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Education Indicators in Canada, biannual

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Released: 2017-09-19

New tables from the Pan-Canadian Education Indicators Program are now available.

This edition includes information on the school-aged population living in low income, results from the Programme for International Student Assessment (PISA), education finances, apprenticeships and educational attainment of the Canadian population.

These indicators provide useful insights on the school-aged population and elementary and secondary education in Canada. One characteristic of interest for the school aged-population is the proportion of Canadian youth living in low income. These tables reveal that in 2015, 15% of youth aged 5 to 19 years were in low-income families. For 5- to 19-year-olds living in lone-parent families, this proportion was almost double at 28%.

Once in the Canadian elementary and secondary school system, Canadian youth do fairly well according to PISA, which provides an international assessment of literacy, mathematics and science skills for young people aged 15. In 2015, Canadian 15-year-olds achieved a mean score of 528 in science, above the Organisation for Economic Co-operation and Development average of 493. Among the provinces, students in Alberta and British Columbia had the highest average score in science and in reading, while students in Quebec recorded the highest average score in math.

The elementary-secondary level is where the largest share of private and public expenditure on education in Canada takes place (58%). While the 2013/2014 finance data show that elementary-secondary education accounts for the majority of education expenditure in all provinces and territories, there is some regional variation at the postsecondary level. For example, 37% of public and private expenditure on education in Nova Scotia is spent at the university level (a province with 13 universities), while 11% is spent at the college level. In contrast, in Prince Edward Island, there is a smaller difference in the amounts spent at the college (21%) and university (24%) levels.

These indicators also reveal interesting information about postsecondary education in Canada, particularly regarding differences in male and female participation. While 87% of the 453,543 apprentices registered in 2015 were men, 13% of these apprentices were women.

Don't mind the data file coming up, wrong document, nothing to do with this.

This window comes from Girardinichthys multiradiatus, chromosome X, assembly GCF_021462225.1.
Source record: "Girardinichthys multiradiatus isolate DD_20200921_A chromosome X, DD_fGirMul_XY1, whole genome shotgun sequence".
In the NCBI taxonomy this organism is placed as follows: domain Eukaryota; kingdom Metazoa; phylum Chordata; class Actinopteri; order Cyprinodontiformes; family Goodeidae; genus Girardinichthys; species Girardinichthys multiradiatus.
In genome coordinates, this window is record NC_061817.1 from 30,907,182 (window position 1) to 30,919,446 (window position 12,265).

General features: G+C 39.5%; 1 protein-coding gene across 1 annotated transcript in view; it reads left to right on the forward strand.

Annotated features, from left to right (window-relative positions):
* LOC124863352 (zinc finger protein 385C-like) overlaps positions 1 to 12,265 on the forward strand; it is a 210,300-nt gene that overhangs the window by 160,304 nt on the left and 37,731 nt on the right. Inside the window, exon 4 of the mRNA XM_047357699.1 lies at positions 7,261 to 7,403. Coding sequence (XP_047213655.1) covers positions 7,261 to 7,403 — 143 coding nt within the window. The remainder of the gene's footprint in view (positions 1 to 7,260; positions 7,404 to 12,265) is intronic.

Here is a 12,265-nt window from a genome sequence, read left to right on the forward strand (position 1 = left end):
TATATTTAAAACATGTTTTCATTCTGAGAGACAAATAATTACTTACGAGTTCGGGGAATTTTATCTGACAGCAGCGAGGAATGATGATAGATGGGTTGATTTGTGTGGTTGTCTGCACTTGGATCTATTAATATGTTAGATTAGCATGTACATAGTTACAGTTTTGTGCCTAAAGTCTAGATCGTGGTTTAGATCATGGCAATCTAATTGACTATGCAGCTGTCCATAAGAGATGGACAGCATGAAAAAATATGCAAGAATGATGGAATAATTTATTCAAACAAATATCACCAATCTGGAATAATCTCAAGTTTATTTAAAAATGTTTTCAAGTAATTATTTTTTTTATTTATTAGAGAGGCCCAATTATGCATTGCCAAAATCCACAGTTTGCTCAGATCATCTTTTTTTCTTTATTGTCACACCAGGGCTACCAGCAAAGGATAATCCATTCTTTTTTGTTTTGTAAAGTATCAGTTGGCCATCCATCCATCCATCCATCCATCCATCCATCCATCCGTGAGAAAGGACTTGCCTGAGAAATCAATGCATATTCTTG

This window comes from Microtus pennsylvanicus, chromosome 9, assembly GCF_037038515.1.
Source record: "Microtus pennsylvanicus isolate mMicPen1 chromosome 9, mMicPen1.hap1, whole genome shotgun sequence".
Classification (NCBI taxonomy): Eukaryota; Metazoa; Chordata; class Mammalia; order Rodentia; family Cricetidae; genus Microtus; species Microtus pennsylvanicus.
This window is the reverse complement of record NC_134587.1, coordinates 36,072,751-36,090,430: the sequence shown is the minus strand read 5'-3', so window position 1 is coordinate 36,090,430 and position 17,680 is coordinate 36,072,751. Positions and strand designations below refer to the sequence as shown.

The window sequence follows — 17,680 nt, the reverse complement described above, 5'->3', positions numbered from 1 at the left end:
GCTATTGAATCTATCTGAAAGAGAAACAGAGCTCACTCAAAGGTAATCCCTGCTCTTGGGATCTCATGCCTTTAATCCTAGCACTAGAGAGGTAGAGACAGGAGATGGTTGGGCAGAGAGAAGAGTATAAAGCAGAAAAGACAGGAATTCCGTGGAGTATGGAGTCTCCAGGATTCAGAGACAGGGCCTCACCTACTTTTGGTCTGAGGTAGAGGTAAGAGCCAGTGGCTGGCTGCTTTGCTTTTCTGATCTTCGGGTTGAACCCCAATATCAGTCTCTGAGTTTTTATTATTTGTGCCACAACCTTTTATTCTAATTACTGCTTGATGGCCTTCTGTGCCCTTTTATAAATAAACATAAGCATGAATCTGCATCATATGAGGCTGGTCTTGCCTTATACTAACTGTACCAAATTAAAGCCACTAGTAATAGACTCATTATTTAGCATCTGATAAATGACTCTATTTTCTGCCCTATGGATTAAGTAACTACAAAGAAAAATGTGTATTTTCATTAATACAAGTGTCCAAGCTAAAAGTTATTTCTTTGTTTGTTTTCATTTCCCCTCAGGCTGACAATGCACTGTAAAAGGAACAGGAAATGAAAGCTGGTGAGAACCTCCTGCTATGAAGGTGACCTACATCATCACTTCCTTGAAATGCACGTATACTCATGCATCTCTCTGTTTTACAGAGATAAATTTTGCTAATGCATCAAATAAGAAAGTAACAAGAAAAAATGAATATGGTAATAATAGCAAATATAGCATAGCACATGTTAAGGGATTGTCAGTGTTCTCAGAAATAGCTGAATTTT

Men and women tend to register in different types of apprenticeship programs. For women, the top four trades in 2015 were hairstylists and estheticians; food service; user support technicians; and early childhood education. Conversely, four of the top five trades for men were plumbers, pipefitters and steamfitters; carpenters; automotive service; and welders. In 2015, the only trade that ranked in the top five for both sexes was electricians.

At the university level, young women aged 25 to 34 have realized increasingly higher levels of educational attainment. The proportion of 25-to-34-year-old women who had attained an undergraduate degree as their highest level of educational attainment increased from 24% in 2005 to 29% in 2016. For young men, the increase was from 18% in 2005 to 21% in 2016. During the same period, the proportion of women who had a master's or doctoral degree as their highest level of education increased four percentage points, from 8% to 12%. For men, the increase was from 7% to 8%. These increases were in a general context of a high level of educational attainment in Canada.

Finally, young women were not the only group whose education levels have been increasing. From 2011 to 2016 the proportion of off-reserve First Nations, Inuit and Métis populations (aged 25 to 64) who indicated having a college qualification as their highest level of educational attainment rose from 23% to 26%. The proportion of First Nations people living off reserve, Métis and Inuit who had attained a university qualification also increased, from 10% to 12% during the same period.

  Note to readers

The Pan-Canadian Education Indicators Program is an ongoing initiative of the Canadian Education Statistics Council, a partnership between Statistics Canada and the Council of Ministers of Education (Canada) that provides a set of statistical measures on education systems in Canada.


The publication, Education Indicators in Canada: Report of the Pan-Canadian Education Indicators Program, September 2017, September 2017 (Catalogue number81-582-X), is now available from the Browse by key resource module of our website, under Publications.

The product, Education Indicators in Canada: Handbook for the Report of the Pan-Canadian Education Indicators Program (Catalogue number81-582-G), is also now available. This handbook provides general descriptions for each indicator, and the major concepts and definitions used, as well as an overview of the methodology, limitations and data sources.

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